Month 6
This month, we will focus on managing symptoms, the importance of celebration, and some additional relaxation techniques. Each week, we will focus on understanding your symptoms, a technique to help manage these symptoms, a self-care activity related to celebration, a relaxation technique, and journal prompts.
Private: Trauma Recovery Program
About Lesson

Month 2 Week 3

Health Literacy Focus: Understanding Psychological Symptoms

Understanding Negative Emotions.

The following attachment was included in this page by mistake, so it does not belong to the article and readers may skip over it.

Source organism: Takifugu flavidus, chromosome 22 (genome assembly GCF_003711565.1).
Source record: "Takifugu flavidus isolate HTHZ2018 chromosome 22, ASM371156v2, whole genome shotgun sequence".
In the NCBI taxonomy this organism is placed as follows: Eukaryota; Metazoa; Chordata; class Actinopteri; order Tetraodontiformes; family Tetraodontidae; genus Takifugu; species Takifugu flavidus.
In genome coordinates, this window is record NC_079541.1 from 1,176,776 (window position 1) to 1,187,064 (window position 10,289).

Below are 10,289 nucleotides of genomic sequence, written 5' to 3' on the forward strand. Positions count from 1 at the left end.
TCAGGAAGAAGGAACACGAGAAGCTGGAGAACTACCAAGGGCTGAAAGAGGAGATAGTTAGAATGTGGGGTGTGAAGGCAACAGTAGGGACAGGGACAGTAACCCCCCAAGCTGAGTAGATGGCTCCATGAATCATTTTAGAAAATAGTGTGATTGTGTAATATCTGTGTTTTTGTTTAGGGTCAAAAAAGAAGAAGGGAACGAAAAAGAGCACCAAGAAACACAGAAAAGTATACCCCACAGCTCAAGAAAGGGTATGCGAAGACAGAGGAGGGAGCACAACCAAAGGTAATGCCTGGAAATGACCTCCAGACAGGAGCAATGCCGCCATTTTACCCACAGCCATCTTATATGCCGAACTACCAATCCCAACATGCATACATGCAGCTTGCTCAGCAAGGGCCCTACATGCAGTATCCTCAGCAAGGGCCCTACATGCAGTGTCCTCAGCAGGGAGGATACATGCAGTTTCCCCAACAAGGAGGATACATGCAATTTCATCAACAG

Negative emotions play a significant role in PTSD, often manifesting as intense and persistent feelings of fear, anger, sadness, and guilt. These emotions are typically triggered by reminders of the traumatic event and can be overwhelming and debilitating. You may experience a heightened state of arousal, leading to irritability and difficulty controlling anger, and you may also struggle with persistent sadness and depression, feeling hopeless about the future. Guilt and shame are common, especially if you feel you could have done something to prevent the trauma or if you survived when others did not. These negative emotions can contribute to avoidance behaviours, where you try to steer clear of anything that might remind you of the trauma, which in turn can hinder your ability to engage in daily activities and maintain healthy relationships. Understanding and addressing these negative emotions is crucial in the treatment of PTSD, as they are core components of the disorder that significantly impact your quality of life.